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Residents of East Flatbush and Canarsie want the just-installed Rockaway Parkway bike lane removed before someone gets hurt.
The city installed the cycle route on the dangerous strip between East New York and Ditmas avenues a month ago — but Community Board 17, which was not consulted beforehand, think the new lane is a disaster waiting to happen.
“You’d have to be out of your mind to ride a bike on Rockaway Parkway, the way those cars move down that avenue,” said CB17 Chairman Terry Hinds at Wednesday night’s board meeting at Brookdale Hospital Center.
East Flatbush activist Burchell Marcus directly called for the city to reverse course.
“The bike lanes should be removed,” he said. “Hardly any bikes travel down Rockaway Parkway because it’s dangerous.”
Others slammed Department of Transportation officials for a bike lane that is unsafe for drivers, too.
“You’ve got to see the racing that goes on now since you put in the bike lanes,” said Porra Hope.
A representative of the hospital specifically complained that the cycle path at the medical center is a shared lane rather than a dedicated bike lane, making it unsafe because the hospital gets regular deliveries and handles emergency vehicles.
“Ambulettes parking to let people off at the nursing home have to park in the bike lane,” said hospital executive Phoebe Layne. “Deliveries are going to impede the bike lane. It was an ill-thought-out process to even look at putting bike lanes by a hospital.”
Actually, it was, said city officials, who said that the bike lane would enhanced safety along the strip, where three pedestrian were killed, and 81 severely injured, in crashes since 2005 — stats that indicate that this stretch of Rockaway Parkway is one of the most dangerous in the city.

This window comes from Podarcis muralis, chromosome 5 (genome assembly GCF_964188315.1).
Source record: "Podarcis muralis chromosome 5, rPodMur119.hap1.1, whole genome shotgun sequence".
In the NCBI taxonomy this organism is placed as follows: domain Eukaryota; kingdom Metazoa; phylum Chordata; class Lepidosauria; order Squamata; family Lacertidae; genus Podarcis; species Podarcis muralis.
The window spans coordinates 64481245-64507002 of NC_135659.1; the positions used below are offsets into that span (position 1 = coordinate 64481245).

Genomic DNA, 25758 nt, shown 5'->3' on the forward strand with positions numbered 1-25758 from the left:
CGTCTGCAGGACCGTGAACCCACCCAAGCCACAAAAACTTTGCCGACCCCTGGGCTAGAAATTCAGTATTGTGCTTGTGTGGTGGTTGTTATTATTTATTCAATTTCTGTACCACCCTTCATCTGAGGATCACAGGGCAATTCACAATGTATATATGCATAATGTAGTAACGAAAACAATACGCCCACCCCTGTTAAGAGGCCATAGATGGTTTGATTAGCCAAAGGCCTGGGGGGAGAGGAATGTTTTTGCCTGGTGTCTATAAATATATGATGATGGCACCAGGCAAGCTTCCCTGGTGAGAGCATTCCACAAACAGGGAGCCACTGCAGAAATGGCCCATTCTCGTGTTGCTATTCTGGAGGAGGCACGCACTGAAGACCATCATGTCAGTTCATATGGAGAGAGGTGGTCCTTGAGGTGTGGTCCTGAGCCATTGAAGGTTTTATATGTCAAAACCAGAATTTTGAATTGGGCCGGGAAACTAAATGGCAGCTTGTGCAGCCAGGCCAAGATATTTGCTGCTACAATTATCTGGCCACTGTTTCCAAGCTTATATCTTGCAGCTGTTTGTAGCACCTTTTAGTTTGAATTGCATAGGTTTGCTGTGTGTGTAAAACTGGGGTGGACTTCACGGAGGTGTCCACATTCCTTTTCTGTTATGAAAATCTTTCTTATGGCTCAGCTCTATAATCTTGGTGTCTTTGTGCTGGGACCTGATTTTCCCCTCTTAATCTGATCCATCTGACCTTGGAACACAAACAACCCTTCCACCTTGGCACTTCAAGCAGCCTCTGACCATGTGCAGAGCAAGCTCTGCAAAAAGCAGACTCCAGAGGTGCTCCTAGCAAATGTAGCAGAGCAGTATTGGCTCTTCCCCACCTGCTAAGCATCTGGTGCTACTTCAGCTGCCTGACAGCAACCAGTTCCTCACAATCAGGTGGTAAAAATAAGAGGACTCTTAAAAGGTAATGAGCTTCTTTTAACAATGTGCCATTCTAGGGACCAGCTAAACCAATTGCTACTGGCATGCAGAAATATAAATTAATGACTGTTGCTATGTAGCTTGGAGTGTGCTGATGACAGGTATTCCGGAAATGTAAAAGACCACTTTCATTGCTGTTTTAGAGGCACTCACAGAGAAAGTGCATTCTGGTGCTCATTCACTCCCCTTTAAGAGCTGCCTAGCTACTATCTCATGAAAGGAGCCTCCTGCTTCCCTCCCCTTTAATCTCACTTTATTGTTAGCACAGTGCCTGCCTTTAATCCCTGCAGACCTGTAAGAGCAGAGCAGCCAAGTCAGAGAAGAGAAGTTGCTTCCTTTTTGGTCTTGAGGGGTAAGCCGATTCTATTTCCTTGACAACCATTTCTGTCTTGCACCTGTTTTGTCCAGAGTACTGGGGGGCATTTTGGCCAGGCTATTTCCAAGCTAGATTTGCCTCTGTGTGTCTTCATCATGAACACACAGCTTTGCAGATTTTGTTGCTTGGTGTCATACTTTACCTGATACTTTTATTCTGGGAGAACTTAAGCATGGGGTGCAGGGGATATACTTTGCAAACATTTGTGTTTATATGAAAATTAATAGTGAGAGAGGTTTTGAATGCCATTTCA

“The impetus for this project was pedestrian safety, to further slow down traffic,” said agency planner Gary Washinsky. “The general policy the city has now is to make the streets better for all users.”
In addition to the bike lane, the cicy installed left turn lanes and striped pedestrian refuge areas in the middle of the street.
The roadwork is part of the city’s controverisial “Bicycle Master Plan,” which calls for 200 miles of new lanes over a three-year period, with 50 miles of bike lane each year after that until 2030, when the bike network is expected to be finished.
Around Brooklyn, the bike lanes are seen as boon or bane, depending on how popular bikes are as a means of transport and relaxation in each community.
Brownstone Brooklyn neighborhoods tend to favor the installations, while communities further afield which rely more on cars tend to look askance at them. Indeed, at the Community Board 17 meeting, most thumbs were down on the city’s Rockaway Parkway effort.
“Since the bike lane, traffic has really built up,” said Moreen King, a member of CB17. “I think what you guys want to see is people die faster.”
But Murray Lantner, who rides his bike out to Canarsie and the Rockaways from Midwood, said he applauds the new bike lanes, including the one on Rockaway Parkway, because they provide safe passage to him and his fellow cyclists.
“I’ve ridden on Rockaway Parkway before the bike lanes, and it was definitely a harrowing experience,” Lantner said.
The lack of large numbers of cyclists in areas such as East Flatbush and Canarsie shouldn’t stop the city from putting in bike lanes in those neighborhoods, Lantner added.
“I think it’s important to give people the opportunity to cycle safely,” he said.
©2010 Community Newspaper Group
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